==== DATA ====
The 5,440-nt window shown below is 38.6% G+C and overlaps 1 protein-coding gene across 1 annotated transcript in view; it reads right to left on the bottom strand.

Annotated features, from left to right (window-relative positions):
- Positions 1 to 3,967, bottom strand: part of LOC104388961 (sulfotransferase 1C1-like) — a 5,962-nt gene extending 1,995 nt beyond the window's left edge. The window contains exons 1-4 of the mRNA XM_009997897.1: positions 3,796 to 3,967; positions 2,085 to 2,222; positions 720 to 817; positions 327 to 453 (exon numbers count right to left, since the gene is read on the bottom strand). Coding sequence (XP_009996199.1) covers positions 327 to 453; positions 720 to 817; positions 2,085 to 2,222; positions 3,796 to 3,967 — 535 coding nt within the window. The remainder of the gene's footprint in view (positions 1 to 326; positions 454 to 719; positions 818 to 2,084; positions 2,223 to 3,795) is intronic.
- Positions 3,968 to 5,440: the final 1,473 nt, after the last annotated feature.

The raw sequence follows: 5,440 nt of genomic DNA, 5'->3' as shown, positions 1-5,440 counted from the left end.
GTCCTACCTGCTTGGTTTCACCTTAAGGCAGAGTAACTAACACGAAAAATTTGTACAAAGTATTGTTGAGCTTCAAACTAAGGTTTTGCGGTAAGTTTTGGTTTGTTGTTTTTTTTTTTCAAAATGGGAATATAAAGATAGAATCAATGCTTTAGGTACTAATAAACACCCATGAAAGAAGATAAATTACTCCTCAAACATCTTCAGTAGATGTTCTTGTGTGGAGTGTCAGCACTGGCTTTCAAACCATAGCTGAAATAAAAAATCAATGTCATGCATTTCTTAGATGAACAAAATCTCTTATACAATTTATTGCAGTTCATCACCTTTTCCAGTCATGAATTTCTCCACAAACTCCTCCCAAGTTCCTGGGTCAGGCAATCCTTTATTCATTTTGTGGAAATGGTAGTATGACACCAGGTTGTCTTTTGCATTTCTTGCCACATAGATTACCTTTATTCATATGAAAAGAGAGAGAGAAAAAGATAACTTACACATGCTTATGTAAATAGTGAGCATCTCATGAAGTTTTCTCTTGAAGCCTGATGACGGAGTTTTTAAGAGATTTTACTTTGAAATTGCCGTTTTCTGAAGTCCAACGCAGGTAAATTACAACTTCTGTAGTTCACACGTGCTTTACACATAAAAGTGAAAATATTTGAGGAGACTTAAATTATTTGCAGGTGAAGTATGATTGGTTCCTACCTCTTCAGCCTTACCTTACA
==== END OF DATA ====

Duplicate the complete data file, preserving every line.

The 5,440-nt window shown below is 38.6% G+C and overlaps 1 protein-coding gene across 1 annotated transcript in view; it reads right to left on the bottom strand.

Annotated features, from left to right (window-relative positions):
- Positions 1 to 3,967, bottom strand: part of LOC104388961 (sulfotransferase 1C1-like) — a 5,962-nt gene extending 1,995 nt beyond the window's left edge. The window contains exons 1-4 of the mRNA XM_009997897.1: positions 3,796 to 3,967; positions 2,085 to 2,222; positions 720 to 817; positions 327 to 453 (exon numbers count right to left, since the gene is read on the bottom strand). Coding sequence (XP_009996199.1) covers positions 327 to 453; positions 720 to 817; positions 2,085 to 2,222; positions 3,796 to 3,967 — 535 coding nt within the window. The remainder of the gene's footprint in view (positions 1 to 326; positions 454 to 719; positions 818 to 2,084; positions 2,223 to 3,795) is intronic.
- Positions 3,968 to 5,440: the final 1,473 nt, after the last annotated feature.

The raw sequence follows: 5,440 nt of genomic DNA, 5'->3' as shown, positions 1-5,440 counted from the left end.
GTCCTACCTGCTTGGTTTCACCTTAAGGCAGAGTAACTAACACGAAAAATTTGTACAAAGTATTGTTGAGCTTCAAACTAAGGTTTTGCGGTAAGTTTTGGTTTGTTGTTTTTTTTTTTCAAAATGGGAATATAAAGATAGAATCAATGCTTTAGGTACTAATAAACACCCATGAAAGAAGATAAATTACTCCTCAAACATCTTCAGTAGATGTTCTTGTGTGGAGTGTCAGCACTGGCTTTCAAACCATAGCTGAAATAAAAAATCAATGTCATGCATTTCTTAGATGAACAAAATCTCTTATACAATTTATTGCAGTTCATCACCTTTTCCAGTCATGAATTTCTCCACAAACTCCTCCCAAGTTCCTGGGTCAGGCAATCCTTTATTCATTTTGTGGAAATGGTAGTATGACACCAGGTTGTCTTTTGCATTTCTTGCCACATAGATTACCTTTATTCATATGAAAAGAGAGAGAGAAAAAGATAACTTACACATGCTTATGTAAATAGTGAGCATCTCATGAAGTTTTCTCTTGAAGCCTGATGACGGAGTTTTTAAGAGATTTTACTTTGAAATTGCCGTTTTCTGAAGTCCAACGCAGGTAAATTACAACTTCTGTAGTTCACACGTGCTTTACACATAAAAGTGAAAATATTTGAGGAGACTTAAATTATTTGCAGGTGAAGTATGATTGGTTCCTACCTCTTCAGCCTTACCTTACA